Archive for the ‘Media’ Category

Venezuela, now, like Puerto Rico, US colony?

2017-07-30

Operation Condor, this time Condor 2.0 and in full flight?

Those continuing, mob-instigated violent confrontations in a Venezuela beset by a severe economic crisis have made a bad situation worse. Not only that, to confirm any lingering doubts comes an official US statement of intention to depose a democratically-elected sovereign government; and for impeccable timing that statement comes just a month or so after release of a report on the affair in Iran in 1953, and with a sundered and tragic Libya (strong language alert) still fresh in mind. (more…)

At the guarimbas, democracy blazes

2017-07-30

Or where responsible journalism is again abandoned to promote an agenda, and where it becomes no more than full-throated propaganda to support ‘régime change’ – the overthrow of yet another ‘insubordinate’ sovereign nation-state, one with massive reserves of hydrocarbons. (more…)

Democracy and the US presidential elections

2016-11-12

The democracy most know has over the years undergone a radical transformation in the United States. Where one person, one vote would traditionally work, in the US the candidates in general tend to represent the corporations that fund their candidacy and political positions. The two political parties which admit of no serious contenders have become corporate, and the citizens they are elected to represent have been largely ignored – until the next voting cycle approaches. (more…)

Social media, and uniting indigenous nations

2016-10-12

The times, they do change. With the corporate media then in totally unchallenged dominance, the voiceless were just that, and an awkward irritant best left ignored. However, with the advent of social media, nations and their peoples that have long existed, but studiously ignored, now have their voices heard. With the corporate media, the plunder of resources – with assorted intimidating murders of community or tribal leaders – would be rationalised as deterring ‘terrorists’ (or evil Communists in another era) from depriving their disadvantaged people of the benefits of ‘civilisation’. The times have changed, as ‘legacy’ media are increasingly being treated with the opprobrium deserved, well-deserved. (more…)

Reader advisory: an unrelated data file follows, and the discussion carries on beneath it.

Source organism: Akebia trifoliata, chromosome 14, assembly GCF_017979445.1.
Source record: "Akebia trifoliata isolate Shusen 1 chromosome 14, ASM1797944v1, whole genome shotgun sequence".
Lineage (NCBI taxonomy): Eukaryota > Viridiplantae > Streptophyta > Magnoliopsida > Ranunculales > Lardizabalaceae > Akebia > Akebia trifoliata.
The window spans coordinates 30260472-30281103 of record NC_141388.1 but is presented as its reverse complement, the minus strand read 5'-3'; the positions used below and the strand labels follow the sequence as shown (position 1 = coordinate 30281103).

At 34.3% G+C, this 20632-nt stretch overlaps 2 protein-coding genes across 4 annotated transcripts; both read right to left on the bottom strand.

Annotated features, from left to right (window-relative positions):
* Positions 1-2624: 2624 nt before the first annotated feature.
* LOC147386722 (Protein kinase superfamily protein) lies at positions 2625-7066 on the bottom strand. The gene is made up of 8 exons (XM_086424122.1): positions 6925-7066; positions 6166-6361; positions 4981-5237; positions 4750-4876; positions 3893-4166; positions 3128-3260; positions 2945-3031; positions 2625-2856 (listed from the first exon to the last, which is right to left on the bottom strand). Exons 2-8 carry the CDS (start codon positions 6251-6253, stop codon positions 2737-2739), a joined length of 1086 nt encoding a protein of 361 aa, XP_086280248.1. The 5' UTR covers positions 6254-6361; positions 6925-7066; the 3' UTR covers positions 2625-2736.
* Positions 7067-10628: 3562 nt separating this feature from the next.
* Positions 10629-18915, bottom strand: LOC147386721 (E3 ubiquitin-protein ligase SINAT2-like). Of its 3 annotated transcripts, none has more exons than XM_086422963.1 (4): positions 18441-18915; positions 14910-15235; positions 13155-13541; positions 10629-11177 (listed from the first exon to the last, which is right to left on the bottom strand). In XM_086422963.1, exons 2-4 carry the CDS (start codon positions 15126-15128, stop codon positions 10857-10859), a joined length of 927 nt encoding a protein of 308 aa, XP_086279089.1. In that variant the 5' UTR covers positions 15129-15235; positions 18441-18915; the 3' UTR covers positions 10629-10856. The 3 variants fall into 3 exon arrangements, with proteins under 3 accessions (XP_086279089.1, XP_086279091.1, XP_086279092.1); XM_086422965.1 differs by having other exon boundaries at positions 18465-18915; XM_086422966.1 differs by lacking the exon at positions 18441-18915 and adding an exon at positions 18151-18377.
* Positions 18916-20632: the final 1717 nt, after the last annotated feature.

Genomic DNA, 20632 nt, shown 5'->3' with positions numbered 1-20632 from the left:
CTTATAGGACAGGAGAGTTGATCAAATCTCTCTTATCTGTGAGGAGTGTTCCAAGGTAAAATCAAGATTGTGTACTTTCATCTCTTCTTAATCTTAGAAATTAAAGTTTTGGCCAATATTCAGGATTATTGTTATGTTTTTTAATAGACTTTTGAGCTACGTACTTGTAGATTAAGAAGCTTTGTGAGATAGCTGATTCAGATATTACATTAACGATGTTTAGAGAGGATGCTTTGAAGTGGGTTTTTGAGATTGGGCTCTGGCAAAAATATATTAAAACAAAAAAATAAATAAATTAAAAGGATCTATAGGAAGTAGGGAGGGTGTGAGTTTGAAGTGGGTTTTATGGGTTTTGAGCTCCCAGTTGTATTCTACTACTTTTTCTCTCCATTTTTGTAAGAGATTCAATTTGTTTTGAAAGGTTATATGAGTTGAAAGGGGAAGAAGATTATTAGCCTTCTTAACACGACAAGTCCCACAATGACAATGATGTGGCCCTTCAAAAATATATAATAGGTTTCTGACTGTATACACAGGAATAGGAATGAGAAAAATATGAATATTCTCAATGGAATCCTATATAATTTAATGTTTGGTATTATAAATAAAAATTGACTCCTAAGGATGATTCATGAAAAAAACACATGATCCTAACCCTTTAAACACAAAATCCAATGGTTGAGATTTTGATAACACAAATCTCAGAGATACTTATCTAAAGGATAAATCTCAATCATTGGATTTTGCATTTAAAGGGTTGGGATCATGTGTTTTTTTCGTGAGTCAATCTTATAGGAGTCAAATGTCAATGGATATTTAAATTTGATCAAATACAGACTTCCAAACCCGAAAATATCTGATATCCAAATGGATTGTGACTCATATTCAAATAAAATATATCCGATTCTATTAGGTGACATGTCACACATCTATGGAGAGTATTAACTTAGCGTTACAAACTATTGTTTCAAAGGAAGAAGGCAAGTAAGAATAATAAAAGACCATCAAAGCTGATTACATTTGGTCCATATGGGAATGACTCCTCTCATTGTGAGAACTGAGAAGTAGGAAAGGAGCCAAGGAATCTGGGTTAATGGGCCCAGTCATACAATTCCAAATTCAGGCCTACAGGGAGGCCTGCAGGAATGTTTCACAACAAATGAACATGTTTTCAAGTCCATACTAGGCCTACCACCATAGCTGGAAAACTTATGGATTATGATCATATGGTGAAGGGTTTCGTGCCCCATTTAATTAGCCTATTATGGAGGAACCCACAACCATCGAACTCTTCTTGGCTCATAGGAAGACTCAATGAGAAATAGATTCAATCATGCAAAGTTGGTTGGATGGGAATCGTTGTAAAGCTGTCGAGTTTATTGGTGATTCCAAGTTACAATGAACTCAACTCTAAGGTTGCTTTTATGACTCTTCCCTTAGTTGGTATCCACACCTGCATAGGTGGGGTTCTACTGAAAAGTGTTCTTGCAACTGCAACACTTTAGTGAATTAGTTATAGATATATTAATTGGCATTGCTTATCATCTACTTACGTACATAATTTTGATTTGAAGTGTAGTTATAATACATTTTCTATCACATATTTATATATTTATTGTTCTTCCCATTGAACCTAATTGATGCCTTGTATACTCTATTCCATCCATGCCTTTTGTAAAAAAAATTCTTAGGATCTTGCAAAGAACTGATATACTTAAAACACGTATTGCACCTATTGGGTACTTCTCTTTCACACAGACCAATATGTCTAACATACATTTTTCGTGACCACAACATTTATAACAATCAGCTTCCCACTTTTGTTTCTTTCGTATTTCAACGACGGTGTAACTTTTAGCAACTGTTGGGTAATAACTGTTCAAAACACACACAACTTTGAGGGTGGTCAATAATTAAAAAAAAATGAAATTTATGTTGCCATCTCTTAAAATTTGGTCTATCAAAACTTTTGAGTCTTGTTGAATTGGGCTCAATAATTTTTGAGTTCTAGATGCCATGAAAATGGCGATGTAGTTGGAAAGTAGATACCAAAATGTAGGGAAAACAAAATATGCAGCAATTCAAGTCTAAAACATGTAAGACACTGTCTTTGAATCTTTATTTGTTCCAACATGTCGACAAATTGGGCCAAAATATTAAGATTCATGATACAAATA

09Oct67 – ‘Che’

2016-10-09

Today, 09Oct, marks 49 years that Ernesto ‘Che’ Guevara was murdered in Bolivia. As is known, the illustrious ‘Che’ had embarked on a mission to promote the liberation of the masses of people oppressed by corrupt, cupidinous governments imposed by oligarchs or outside powers.  With, The Legacy of Ernesto ‘Che’ Guevara, TeleSUR pays homage to one of the giants of the 20th century, with his light still shining brightly into the 21st – significantly different from  those corporate media-created ‘leaders’,  ‘heroes’, college-degreed mediocrities of insignificant accomplishment and, most assuredly, destined to rather prompt despatch to historical oblivion. (more…)

Dying for a better life, and suddenly a violent death

2016-08-14

What a maligned lot those Central American immigrants to the US. As the saying would go: But for luck there go I? For many, at great personal sacrifice many of their dreams fulfilled; for most, dreams frustrated, and wretched lives do often ensue. Which brings us to those on the streets whose existence we barely notice, despite their increasing prevalence: the homeless, the vagrant.

And that brings us to the brief life, and sudden, brutal death of a Central American immigrant to the US, in the city of San Francisco. The Guardian, which has focused attention on a problem ignored by most US media, that of deaths of US citizens occasioned by its police, now turns its attention to ‘the invisible’ on the streets of the US. Its story, The life and death of Luis Góngora: the police killing nobody noticed,  is compelling and recommends re-telling. A sample, its dramatic start, to the brief life and violent death of a young Mayan from the village of Teabo in the Yucatán, Mexico. (more…)

An episode, bloody, of US history

2015-12-30

History seems an implacable pursuer – and that despite the best efforts of the very obliging ‘legacy’ media. This week an episode in the bloody history of the United States, one of extirpation and decimation and dehumanisation and dispossession, is commemorated.